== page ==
A new verse translation of the great German epic poem that inspired Wagner's Ring Cycle and J. R. R. Tolkien's The Lord of the Rings No poem in German literature is so well known and studied in Germany and Europe as the 800-year-old Das Nibelungenlied. In the English-speaking world, however, the poem has remained little known, languishing without an adequate translation. This wonderful new translation by eminent translator Burton Raffel brings the epic poem to life in English for the first time, rendering it in verse that does full justice to the original High Middle German. His translation underscores the formal aspects of the poem and preserves its haunting beauty. Often called the German lliad, Das Nibelungenlied is a heroic epic both national in character and sweeping in scope. The poem moves inexorably from romance through tragedy to holocaust. It portrays the existential struggles and downfall of an entire people, the Burgundians, in a military conflict with the Huns and their king. In his foreword to the book, Michael Dirda observes that the story "could be easily updated to describe the downfall of a Mafia crime family, something like The Godfather, with swords." The tremendous appeal of Das Nibelungenlied throughout the nineteenth and twentieth centuries is reflected in such works as Richard Wagner's opera tetralogy Der Ring des Nibelungen, Fritz Lang's two-part film Die Nibelungen, and, more recently, J. R. R. Tolkien's The Lord of the Rings.
On the negative side, I really hated reading it. None of the characters were particularly sympathetic. Siegfried was an ass and I wanted him dead even before he raped Brunhild. Kriemhild had potential, but I never understood her selfish/selfless devotion to Siegfried (because he was an ass). At first, Brunhild was kind of awesome in a Xena Warrior Princess sort of way, but after she was tricked/forced into marriage with Gunther she became surprisingly malicious. I still found her to be an interesting protagonist, but then she completely disappeared in the second half. I actually kind of liked Hagen in the first part, probably because he was conspiring against Siegfried (who was an ass), but in the second part where we're supposed to recognize Hagen's heroic qualities, he seemed like a completely horrible person.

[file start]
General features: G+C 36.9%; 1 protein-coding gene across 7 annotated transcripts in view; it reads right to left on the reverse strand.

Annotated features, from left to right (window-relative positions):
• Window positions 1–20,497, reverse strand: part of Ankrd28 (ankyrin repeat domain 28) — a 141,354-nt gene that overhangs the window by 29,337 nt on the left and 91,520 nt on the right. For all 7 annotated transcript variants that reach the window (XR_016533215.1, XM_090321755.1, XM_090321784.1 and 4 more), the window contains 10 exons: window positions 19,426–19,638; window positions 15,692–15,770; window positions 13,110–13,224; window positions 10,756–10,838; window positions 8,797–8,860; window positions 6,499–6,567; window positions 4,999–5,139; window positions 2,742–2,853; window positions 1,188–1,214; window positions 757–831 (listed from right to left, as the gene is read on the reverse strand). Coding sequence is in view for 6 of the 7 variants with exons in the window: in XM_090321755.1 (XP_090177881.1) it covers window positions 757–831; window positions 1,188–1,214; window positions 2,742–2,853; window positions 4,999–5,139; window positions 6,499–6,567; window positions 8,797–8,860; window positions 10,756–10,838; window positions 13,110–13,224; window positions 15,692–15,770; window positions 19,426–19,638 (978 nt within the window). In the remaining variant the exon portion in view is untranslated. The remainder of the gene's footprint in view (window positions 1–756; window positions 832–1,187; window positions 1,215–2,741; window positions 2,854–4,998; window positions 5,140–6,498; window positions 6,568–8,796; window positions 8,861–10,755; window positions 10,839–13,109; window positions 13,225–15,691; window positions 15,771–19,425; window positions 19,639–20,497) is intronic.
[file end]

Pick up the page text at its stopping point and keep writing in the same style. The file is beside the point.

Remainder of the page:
Which all probably just goes to show how much the idea of heroism and morality has changed over the past millennium, so I'm glad I read this in the sense that I learned a lot. However, I can't ever see myself reading it again or recommending to anyone (unless they're really into gender studies or medieval history).
I don't know if it was the way it is written, or the time, or just the strange use of language, but it was hard for me to actually understand a good part of the book.
The plot though, it's interesting, a little unfair towards the female part of it, but interesting after all.